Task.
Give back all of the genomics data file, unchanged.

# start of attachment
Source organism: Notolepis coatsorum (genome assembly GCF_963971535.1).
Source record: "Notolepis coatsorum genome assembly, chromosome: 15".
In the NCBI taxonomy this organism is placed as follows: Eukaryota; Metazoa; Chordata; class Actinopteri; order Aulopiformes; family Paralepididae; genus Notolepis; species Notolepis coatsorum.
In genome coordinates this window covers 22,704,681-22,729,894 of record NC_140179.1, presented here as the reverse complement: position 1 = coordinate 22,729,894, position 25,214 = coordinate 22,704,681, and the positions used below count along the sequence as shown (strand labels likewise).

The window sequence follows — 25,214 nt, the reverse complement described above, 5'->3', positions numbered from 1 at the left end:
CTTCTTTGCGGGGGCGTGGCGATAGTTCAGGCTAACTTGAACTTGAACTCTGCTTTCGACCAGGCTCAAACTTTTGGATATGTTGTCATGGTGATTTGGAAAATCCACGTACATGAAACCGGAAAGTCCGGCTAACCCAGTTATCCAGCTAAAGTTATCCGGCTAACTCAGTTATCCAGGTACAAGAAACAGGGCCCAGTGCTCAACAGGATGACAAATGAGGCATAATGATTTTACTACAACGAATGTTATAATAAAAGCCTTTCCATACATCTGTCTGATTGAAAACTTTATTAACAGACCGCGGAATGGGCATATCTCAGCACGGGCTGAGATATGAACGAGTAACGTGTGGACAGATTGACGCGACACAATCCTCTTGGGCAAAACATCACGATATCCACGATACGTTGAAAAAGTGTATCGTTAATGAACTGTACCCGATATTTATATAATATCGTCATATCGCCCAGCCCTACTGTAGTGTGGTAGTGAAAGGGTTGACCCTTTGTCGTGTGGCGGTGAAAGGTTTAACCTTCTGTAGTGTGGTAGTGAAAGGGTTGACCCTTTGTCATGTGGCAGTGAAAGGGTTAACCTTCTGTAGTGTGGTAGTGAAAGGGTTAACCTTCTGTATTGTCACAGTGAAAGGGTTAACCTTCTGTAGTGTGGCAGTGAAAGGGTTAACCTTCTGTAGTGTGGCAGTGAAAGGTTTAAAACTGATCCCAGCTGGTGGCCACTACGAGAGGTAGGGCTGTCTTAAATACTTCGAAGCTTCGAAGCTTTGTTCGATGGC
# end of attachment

Source organism: Notolepis coatsorum (genome assembly GCF_963971535.1).
Source record: "Notolepis coatsorum genome assembly, chromosome: 15".
In the NCBI taxonomy this organism is placed as follows: Eukaryota; Metazoa; Chordata; class Actinopteri; order Aulopiformes; family Paralepididae; genus Notolepis; species Notolepis coatsorum.
In genome coordinates this window covers 22,704,681-22,729,894 of record NC_140179.1, presented here as the reverse complement: position 1 = coordinate 22,729,894, position 25,214 = coordinate 22,704,681, and the positions used below count along the sequence as shown (strand labels likewise).

The window sequence follows — 25,214 nt, the reverse complement described above, 5'->3', positions numbered from 1 at the left end:
CTTCTTTGCGGGGGCGTGGCGATAGTTCAGGCTAACTTGAACTTGAACTCTGCTTTCGACCAGGCTCAAACTTTTGGATATGTTGTCATGGTGATTTGGAAAATCCACGTACATGAAACCGGAAAGTCCGGCTAACCCAGTTATCCAGCTAAAGTTATCCGGCTAACTCAGTTATCCAGGTACAAGAAACAGGGCCCAGTGCTCAACAGGATGACAAATGAGGCATAATGATTTTACTACAACGAATGTTATAATAAAAGCCTTTCCATACATCTGTCTGATTGAAAACTTTATTAACAGACCGCGGAATGGGCATATCTCAGCACGGGCTGAGATATGAACGAGTAACGTGTGGACAGATTGACGCGACACAATCCTCTTGGGCAAAACATCACGATATCCACGATACGTTGAAAAAGTGTATCGTTAATGAACTGTACCCGATATTTATATAATATCGTCATATCGCCCAGCCCTACTGTAGTGTGGTAGTGAAAGGGTTGACCCTTTGTCGTGTGGCGGTGAAAGGTTTAACCTTCTGTAGTGTGGTAGTGAAAGGGTTGACCCTTTGTCATGTGGCAGTGAAAGGGTTAACCTTCTGTAGTGTGGTAGTGAAAGGGTTAACCTTCTGTATTGTCACAGTGAAAGGGTTAACCTTCTGTAGTGTGGCAGTGAAAGGGTTAACCTTCTGTAGTGTGGCAGTGAAAGGTTTAAAACTGATCCCAGCTGGTGGCCACTACGAGAGGTAGGGCTGTCTTAAATACTTCGAAGCTTCGAAGCTTTGTTCGATGGC